Popular items for the catered lunches include frybread powwow tacos, handmade bannock flatbread with homemade pebre salsa, sour creme, lettuce, cheese with a choice of venison, chicken, chorizo or corn/bean and the venison bacon cheddar on homemade baked bannock YeYe bun.

“My team loves it,” said Cummins, adding some of his staff have mentioned the catered lunches relieve a lot of stress related to getting groceries or making lunch every day.

“It feels good to help out our neighbours and employees,” he said.

Green light for drive-thru that city planners opposed

Drive-thrus might still have a future in Kelowna outside the main town centre areas, city councillors say.

Council, by an 8-1 vote on Tuesday, went against a staff recommendation not to approve a new drive-thru at the northwest corner of Highway 97 North and Sexsmith Road.

Staff had said drive-thrus were “not a necessity” and that vehicle emissions from idling vehicles produced greenhouse gases that caused climate change.

But councillors took the position that the proposed location was a reasonable site for a Triple O’s restaurant with a drive-thru, partly because there are already two other drive-thrus – a Tim Hortons and a McDonald’s – at the intersection.

Some councillors also noted drive-thrus are particularly busy these days with in-restaurant dining options closed because of the COVID-19 pandemic. Given the future uncertainty surrounding restaurant operations, drive-thrus are likely to remain popular and useful for many people, councillors said.

As well, there were observations from some councillors that vehicles are increasingly fuel efficient, with newer models producing less greenhouse gas emissions than older cars and trucks.

Planning staff intend to eventually bring forward a proposal to ban drive-thrus in all areas of Kelowna.

At Tuesday’s meeting, councillors were not being asked to comment on that idea directly, as it’s a decision for a future meeting.

Nevertheless, some councillors said they could envision a ban on new drive-thrus in town centres – like downtown Kelowna, central Rutland, and the South Pandosy district – where the city’s general aim is to encourage more walkable areas, with a mix of residential, commercial and office uses, rather than additional car-oriented development.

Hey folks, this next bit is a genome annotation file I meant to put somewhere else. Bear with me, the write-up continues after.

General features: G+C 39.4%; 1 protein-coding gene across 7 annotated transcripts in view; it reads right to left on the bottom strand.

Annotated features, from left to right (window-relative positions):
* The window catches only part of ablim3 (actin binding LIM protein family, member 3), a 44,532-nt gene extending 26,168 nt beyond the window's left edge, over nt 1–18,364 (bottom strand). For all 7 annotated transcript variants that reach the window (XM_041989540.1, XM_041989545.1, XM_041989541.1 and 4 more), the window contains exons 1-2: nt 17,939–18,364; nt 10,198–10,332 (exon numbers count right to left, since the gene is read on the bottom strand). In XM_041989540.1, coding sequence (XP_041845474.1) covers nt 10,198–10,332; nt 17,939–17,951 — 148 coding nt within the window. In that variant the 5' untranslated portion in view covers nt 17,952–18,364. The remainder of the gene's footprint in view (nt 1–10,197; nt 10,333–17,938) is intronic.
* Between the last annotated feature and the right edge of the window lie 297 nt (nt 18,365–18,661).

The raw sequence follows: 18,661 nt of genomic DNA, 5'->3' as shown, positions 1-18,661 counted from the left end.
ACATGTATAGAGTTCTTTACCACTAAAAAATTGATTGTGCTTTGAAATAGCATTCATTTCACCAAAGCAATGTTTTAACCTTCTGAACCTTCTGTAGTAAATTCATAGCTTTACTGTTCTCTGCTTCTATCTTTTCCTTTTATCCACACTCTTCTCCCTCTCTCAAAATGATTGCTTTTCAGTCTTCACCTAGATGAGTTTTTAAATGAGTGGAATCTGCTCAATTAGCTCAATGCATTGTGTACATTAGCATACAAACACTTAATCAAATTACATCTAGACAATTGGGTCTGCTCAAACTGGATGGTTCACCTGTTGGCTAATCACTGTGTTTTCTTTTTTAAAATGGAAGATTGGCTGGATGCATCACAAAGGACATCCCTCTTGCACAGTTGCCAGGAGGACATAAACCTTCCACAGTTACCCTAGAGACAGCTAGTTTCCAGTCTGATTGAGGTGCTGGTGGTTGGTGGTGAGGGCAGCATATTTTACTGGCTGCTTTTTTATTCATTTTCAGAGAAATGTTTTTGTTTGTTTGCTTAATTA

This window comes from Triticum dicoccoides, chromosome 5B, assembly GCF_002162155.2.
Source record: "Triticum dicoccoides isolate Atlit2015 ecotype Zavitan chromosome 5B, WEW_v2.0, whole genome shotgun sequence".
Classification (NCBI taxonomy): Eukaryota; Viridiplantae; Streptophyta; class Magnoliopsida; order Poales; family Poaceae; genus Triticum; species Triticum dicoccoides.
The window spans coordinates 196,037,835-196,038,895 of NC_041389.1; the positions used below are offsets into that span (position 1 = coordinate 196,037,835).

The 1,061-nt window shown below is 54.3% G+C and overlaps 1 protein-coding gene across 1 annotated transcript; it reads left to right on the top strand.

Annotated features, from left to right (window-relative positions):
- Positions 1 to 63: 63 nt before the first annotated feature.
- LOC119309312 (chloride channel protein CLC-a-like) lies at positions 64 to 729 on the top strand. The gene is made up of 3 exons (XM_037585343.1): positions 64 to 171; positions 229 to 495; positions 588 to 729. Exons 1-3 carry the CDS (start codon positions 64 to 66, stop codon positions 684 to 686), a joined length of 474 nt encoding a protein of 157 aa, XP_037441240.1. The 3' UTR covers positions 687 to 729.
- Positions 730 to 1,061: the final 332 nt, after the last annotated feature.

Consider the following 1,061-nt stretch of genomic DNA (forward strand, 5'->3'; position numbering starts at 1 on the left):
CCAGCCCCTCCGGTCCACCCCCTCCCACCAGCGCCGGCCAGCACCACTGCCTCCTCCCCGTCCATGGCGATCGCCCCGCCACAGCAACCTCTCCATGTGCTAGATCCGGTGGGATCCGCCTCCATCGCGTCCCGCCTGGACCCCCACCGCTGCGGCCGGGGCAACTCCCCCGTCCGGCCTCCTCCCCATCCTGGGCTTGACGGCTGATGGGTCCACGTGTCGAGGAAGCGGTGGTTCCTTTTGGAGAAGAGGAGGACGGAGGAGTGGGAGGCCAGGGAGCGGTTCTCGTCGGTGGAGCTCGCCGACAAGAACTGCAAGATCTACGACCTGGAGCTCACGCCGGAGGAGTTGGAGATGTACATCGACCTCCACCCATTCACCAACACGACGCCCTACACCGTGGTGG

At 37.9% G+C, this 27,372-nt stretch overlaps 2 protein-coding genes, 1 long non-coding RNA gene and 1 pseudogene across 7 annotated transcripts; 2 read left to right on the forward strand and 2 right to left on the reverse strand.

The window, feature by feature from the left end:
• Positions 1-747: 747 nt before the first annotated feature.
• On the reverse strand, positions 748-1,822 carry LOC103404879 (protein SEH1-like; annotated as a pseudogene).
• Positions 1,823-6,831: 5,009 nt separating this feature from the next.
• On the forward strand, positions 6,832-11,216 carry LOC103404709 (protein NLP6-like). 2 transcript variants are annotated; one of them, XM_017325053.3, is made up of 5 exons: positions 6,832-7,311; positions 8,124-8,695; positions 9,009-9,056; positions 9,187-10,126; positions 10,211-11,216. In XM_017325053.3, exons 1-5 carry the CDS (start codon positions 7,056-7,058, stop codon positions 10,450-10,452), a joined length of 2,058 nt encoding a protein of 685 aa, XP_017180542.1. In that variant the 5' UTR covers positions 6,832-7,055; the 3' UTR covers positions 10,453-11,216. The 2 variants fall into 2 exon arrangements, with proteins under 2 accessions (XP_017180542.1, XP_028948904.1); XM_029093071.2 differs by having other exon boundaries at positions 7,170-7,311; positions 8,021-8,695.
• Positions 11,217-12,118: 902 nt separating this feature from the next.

But some councillors indicated they would likely continue to support new drive-thru proposals along high traffic corridors, like Highway 97.

‘No dice’ – B.C. casinos last on top doctor’s list for re-opening


All B.C. casinos and gaming centres, like Chances Kelowna shown here, have been closed due to the COVID-19 pandemic. Provincial health officer Dr. Bonnie Henry said Thursday the businesses would be last on her list to re-open.

Gamblers are out of luck if they’re betting on getting inside a B.C. casino anytime soon.

The re-opening of gaming facilities, among the businesses ordered closed by a public health order in March, is not likely to happen soon, provincial health officer Dr. Bonnie Henry says.

“It would be last on my list to consider for reopening at this point,” Henry said Thursday during the province’s daily update on COVID-19.

“Because we know that that type of environment, one, it’s an enclosed environment, and we know that many of the people who frequent that environment are older people, or people with underlying illnesses, perhaps. People who are more vulnerable to having severe illness from Covid-19

“So, you know, I would have to be convinced that there’s a valid reason and a safe way to do it, and i think that’s something that is for further down the line.

“It’s certainly not in the first phase of what I’m considering, or what we’re considering, in terms of how do we get things moving again in our economy and in our social structures.”

There are 19 casinos in B.C. and 20 bingo halls or other types of community gaming centres. Kelowna has two such facilities, Playtime Casino downtown and Chances bingo hall and gaming centre on Springfield Road.

Total government revenues from all types of gambling was about  $1.25 billion in revenue in 2014-15, according to figures from the Ministry of Sports and Culture.

In that same fiscal year, the government distributed $96 million to communities that have casinos or bingo halls, and $135 million went to more than 5,000 community organizations and non-profit societies.

Drive-thrus face dead end future in Kelowna


New drive-thru restaurants should be banned in Kelowna as a way of fighting climate change, city officials say.
New drive-thrus restaurants should be banned in Kelowna as a way to fight climate change, city officials say.
Planners will recommend next Tuesday that council not approve plans for a new Triple O’s restaurant at Highway 97 and Sexsmith Road that include a drive-thru lane.
The property is zoned for industrial, so council would need to grant a variance for a drive-thru restaurant to be established.
Planners say denying the drive-thru represents a “straightforward way” the city could reduce emissions from idling vehicles that contribute to greenhouse gas emissions.
Although Kelowna, like other communities, has many existing drive-thrus, it is the intention of planning staff to bring forward a bylaw that would prevent new drive-thrus from being established anywhere in Kelowna.
“While drive-thrus represent a convenient way for many to pick up a meal, it cannot be said that they are a necessity,” reads part of a report to council by planner Aaron Thibeault. “Rather, it is a choice, and a choice that comes with a cost.”